In contrast, if the avoidant partner handles relationship anxiety and fears of enmeshment, or fears of weakness, by avoiding—they’re sending the message to their anxious partner: I’m not here for you. I’m not here to meet your needs. I’m not here to keep you feeling safe.

If the anxious partner can’t manage that in a healthy way—from leaving the relationship because their emotional needs aren’t met, or communicating in a healthy way to create safety in the relationship, to draw the person closer—they handle it the way they know. More anxiety, more pulling for closeness, more going toward, more desperation, more protest, more blame. That’s how they’re going to show up with problems of anything from how to load the dishwasher to how to find emotional closeness with each other.

Often, avoidant partners are invested in the relationship early on, pursuing the anxious partner. Avoidant partners thrive on the feeling of being seen as a success, being seen in a good light, being appreciated.

Early on, they’re not hiding as much. So the anxious partner feels seen, heard, they’re getting enough of those needs met that some of their relationship fears aren’t showing up. Things are great—but when they start to have conflict, it sends messages to the anxious partner: “Your needs don’t matter. I don’t really want to resolve anything. You’re too much.” Now the anxious partner gets more anxious. They behave in an anxious way that sends the avoidant partner messages: “No matter what you say, you’re failing, you’re getting it wrong.” And then the avoidant partner starts to hide more.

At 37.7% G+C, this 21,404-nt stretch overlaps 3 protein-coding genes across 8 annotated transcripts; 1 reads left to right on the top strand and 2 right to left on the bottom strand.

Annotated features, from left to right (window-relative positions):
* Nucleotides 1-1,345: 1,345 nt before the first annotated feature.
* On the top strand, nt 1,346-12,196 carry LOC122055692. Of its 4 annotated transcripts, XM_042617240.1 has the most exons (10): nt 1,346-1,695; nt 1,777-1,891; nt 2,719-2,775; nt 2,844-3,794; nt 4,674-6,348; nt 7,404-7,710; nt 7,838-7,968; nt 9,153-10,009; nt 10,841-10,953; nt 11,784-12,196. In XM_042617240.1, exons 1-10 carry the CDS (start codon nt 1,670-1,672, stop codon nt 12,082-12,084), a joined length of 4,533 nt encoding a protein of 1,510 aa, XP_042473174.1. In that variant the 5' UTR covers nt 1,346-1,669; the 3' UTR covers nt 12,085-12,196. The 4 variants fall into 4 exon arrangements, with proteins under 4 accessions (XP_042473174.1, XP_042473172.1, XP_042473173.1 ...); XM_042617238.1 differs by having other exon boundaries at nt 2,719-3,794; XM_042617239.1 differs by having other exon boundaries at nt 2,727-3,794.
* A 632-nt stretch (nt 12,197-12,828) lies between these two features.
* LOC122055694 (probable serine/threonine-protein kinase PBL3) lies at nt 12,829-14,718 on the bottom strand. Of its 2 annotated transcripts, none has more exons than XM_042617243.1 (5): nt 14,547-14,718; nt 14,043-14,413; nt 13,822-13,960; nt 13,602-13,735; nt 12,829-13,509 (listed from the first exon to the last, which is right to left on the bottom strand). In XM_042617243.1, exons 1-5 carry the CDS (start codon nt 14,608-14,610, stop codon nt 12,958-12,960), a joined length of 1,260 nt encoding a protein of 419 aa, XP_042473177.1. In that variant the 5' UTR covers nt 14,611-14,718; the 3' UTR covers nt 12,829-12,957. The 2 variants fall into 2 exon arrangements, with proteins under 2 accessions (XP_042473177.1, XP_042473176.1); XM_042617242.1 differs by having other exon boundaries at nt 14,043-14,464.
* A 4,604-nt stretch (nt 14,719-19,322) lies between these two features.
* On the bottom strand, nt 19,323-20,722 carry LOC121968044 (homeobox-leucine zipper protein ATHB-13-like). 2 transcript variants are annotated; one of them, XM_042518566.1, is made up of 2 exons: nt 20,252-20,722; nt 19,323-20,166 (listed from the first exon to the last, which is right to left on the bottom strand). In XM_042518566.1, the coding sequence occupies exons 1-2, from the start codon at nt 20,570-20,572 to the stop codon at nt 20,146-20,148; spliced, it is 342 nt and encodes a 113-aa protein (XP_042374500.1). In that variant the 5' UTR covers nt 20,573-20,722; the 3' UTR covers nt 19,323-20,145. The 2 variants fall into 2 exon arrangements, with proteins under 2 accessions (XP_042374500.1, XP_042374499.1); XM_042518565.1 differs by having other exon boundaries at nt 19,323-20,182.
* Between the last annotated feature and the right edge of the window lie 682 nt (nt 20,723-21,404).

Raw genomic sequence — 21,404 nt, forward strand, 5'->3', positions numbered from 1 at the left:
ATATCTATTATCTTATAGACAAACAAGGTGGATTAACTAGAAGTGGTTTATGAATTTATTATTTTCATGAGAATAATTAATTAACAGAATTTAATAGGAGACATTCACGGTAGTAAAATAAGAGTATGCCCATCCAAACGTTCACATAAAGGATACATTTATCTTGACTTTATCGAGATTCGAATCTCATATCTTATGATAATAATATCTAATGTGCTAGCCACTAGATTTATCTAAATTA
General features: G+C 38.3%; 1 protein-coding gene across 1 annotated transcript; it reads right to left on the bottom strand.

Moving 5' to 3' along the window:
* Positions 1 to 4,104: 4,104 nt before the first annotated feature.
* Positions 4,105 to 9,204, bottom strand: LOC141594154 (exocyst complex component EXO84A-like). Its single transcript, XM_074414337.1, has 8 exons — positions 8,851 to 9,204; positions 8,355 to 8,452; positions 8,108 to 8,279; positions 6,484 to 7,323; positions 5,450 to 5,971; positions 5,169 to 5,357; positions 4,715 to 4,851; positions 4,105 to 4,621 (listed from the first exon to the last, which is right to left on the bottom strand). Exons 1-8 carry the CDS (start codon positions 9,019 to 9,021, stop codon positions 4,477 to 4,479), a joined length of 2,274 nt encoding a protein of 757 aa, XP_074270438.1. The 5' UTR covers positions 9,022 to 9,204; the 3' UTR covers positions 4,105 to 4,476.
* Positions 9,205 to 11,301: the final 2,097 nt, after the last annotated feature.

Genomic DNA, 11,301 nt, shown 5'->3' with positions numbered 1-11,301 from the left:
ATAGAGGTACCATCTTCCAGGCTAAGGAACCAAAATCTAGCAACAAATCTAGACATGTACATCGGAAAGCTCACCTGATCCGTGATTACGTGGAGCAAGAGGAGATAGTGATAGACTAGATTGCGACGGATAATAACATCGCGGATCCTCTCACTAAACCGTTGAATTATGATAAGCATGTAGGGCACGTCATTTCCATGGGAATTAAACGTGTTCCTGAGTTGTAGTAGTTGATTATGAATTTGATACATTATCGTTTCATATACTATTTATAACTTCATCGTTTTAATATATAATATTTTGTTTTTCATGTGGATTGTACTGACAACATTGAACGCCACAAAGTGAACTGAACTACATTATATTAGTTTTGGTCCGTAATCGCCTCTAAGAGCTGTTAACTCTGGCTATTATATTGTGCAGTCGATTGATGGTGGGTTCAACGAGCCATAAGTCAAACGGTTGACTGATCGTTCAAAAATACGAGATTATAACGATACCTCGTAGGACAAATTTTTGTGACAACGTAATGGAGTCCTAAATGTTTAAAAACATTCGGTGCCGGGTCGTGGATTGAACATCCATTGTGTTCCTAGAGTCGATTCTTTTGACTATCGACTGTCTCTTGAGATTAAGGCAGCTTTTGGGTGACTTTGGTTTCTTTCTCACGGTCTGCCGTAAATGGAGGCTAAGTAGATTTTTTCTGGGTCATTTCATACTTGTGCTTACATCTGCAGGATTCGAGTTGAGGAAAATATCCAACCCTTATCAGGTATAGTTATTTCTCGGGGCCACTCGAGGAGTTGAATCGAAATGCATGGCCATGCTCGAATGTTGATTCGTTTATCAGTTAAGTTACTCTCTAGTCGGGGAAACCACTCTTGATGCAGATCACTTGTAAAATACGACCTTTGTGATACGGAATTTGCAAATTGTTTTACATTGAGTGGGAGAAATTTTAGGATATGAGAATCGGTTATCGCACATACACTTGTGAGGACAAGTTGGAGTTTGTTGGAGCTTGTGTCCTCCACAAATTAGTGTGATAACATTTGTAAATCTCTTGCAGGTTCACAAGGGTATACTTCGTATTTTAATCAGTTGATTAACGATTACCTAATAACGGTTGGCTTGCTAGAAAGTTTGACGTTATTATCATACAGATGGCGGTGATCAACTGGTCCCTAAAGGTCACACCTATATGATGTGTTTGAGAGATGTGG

The more the anxious partner behaves anxiously, the more they’re reinforcing the avoidant partner’s avoidance. The more the avoidant partner behaves avoidantly, the more they’re reinforcing the anxious partner’s anxiousness.

HR: How do they move away from that?
JM: Insecure attachment and attachment style is 100% relational. It’s created in relationships. The good news is that it’s not deterministic. You can heal in relationships what is broken in relationships.

First is damage control. Getting out of doing these habitual things that are damaging the relationship. When we get them out of that place, sometimes there’s a void. They’re not fighting as much, especially highly escalated couples. But they’re also not really feeling close.

A lot of relationship advice ends there. Let’s just get the fighting stabilized. So a lot of relationship advice doesn’t ultimately work, because we’re not filling that empty cup back up with all the goodness.

In the second stage, I get the avoidant partner engaged. Avoidant partners [typically] play defense. They’re not fighting to get their needs met; they’re often fighting to keep the anxious partner from getting mad or keeping them happy, appeasing or just retreating from the situation, period, because it’s too overwhelming.